The annualized Gross Domestic Product (GDP), growth rate in the third estimate of the first quarter (Q1), of 2017 was revised upwards to 1.4%. This was a 0.2 point upward revision from the first estimate and a 0.7 point upward revision from the dismal 0.7% first estimate. The largest drivers were durable goods spending and investment in structures. A drop in defense spending together as well a reduction in inventory investment had a negative effect. Measurement issues and seasonal effects were cited as reasons for the large revisions.
GDP is a measure of the total production and consumption of goods and services in the U.S. This is the broadest measure of economic output. The Bureau of Economic Analysis (BEA), constructs two complementary measures of GDP, one based on income and one based on expenditures. GDP is measured and reported in chained 2009 dollars. The growth calculation is misleading because it takes the Q over Q change and multiplies by 4 to get an annualized rate. This makes the high quarters higher and the low quarters lower.
The six major components that add to make up the headline GDP number include: Personal consumption, Fixed Non-residential investment, Fixed Residential investment, Inventories, Net exports and Government. Personal consumption contributed 0.75 points, Fixed Non-residential investment contributed 1.23 points, Fixed Residential investment contributed 0.48 points as Inventories subtracted -1.11 points. Inventory accumulation slowed sharply in Q1, which was a big drag on growth but a positive looking forward. Trade had little impact on growth as Net exports contributed 0.23 point. Government spending was a slight drag, pulling GDP down by -0.16 points.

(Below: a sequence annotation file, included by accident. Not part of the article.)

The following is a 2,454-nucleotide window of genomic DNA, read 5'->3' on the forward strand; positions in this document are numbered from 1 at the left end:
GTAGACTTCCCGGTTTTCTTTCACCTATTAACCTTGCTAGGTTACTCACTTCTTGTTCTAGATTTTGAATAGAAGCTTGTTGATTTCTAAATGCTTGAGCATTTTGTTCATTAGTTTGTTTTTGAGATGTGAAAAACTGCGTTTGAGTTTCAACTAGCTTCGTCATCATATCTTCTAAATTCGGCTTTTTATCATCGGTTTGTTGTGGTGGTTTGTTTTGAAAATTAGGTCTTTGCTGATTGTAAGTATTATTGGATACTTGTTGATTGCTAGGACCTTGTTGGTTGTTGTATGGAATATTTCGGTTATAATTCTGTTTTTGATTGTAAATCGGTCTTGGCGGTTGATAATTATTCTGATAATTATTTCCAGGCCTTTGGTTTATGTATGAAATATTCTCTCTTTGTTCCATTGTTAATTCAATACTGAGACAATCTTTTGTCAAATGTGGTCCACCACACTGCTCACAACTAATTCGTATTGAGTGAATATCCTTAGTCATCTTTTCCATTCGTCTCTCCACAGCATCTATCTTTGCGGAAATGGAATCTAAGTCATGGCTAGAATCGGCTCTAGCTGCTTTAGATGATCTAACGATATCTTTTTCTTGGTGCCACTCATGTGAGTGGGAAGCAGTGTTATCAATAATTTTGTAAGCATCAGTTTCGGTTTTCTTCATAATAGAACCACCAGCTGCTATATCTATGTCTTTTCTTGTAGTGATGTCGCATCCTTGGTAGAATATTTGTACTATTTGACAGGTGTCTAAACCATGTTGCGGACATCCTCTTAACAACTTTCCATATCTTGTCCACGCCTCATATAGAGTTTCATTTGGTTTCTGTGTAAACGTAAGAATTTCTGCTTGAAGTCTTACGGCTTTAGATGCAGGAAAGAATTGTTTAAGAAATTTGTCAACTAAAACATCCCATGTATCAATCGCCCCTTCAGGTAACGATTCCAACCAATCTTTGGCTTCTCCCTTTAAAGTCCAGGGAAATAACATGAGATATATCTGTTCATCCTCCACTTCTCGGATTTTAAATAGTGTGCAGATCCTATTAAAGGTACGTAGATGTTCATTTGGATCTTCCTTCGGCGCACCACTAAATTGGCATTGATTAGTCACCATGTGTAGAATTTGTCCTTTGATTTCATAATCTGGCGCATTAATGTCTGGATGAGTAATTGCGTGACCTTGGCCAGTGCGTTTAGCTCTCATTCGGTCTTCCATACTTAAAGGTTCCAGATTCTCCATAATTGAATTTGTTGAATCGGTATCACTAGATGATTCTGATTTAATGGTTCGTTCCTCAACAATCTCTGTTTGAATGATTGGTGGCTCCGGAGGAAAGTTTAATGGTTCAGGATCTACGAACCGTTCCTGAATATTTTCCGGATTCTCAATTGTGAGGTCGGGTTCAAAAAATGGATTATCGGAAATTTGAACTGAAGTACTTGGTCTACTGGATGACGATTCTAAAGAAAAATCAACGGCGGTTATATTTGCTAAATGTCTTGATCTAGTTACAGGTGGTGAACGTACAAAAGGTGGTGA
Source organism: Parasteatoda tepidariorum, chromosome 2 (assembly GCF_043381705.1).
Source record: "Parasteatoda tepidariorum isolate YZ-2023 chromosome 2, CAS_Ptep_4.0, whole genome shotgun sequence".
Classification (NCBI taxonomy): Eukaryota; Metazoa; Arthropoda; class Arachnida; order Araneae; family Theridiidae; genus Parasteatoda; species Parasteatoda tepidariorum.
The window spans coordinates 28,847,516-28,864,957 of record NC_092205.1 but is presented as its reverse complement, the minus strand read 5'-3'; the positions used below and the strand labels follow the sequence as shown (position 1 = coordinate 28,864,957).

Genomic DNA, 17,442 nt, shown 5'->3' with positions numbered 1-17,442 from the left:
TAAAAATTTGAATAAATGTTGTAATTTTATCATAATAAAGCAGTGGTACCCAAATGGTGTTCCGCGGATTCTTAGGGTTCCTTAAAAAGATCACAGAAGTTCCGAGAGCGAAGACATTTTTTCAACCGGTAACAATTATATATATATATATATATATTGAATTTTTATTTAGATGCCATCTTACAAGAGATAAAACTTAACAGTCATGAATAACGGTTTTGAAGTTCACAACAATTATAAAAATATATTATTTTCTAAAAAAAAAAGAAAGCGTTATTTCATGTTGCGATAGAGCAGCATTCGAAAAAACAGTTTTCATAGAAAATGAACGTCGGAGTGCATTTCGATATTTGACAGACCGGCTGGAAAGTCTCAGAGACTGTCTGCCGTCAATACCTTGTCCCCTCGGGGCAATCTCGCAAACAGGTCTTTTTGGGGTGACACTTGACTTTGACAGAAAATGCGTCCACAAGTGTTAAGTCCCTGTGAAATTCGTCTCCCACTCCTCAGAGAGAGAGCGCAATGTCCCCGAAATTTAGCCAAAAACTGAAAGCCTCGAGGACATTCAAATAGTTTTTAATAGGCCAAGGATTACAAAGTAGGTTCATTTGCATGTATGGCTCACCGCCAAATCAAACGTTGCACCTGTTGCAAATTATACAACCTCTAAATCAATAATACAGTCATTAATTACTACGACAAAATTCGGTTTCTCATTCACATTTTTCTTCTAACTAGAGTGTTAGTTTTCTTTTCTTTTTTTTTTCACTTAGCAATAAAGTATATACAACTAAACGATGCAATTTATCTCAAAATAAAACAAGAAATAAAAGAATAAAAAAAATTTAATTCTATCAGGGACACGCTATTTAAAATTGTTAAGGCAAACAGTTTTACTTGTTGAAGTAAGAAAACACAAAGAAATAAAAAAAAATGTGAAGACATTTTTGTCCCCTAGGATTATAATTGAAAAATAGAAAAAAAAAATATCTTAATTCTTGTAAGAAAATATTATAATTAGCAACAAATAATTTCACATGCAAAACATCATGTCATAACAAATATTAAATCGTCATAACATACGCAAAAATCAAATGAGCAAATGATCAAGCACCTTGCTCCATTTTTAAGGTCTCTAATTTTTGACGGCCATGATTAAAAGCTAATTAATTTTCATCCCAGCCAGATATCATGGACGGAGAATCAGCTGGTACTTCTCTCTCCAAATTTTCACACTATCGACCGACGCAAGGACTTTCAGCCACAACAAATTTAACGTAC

Figure 1 shows the headline quarterly results since 2007 and the January International Monetary Fund (IMF), forecast through for 2017. The IMF forecast for the year 2017 is 2.3% GDP growth.
The US economy has been expanding 8 years now, the third longest expansion on record. Trend growth in the economy remains at the pace it has kept throughout its long expansion. Real GDP growth of approximately 2% and job gains of about 200,000 per month. Keep in mind that it is typical for Q1 GDP to be weaker than subsequent quarters. The US economy is showing broad growth as evidenced from the widespread job creation. Even jobs in the energy sector and other commodity-based industries, which were severely impacted by massive price reductions are making a solid comeback. An expansive base helps stabilize economic growth resulting in a longer expansion.
Looking ahead, the Federal Reserve Bank of Atlanta used a forecasting model to predict future GDP growth. Its latest forecast (today June 30th), for Q2 is 2.7%, revised downward by 0.2 points from its June 26th forecast as a result of weaker net exports.
At Gerdau we regularly evaluate the quarterly BEA GDP report to get a read on current economic strength as well as a “read” on the likely short-run future.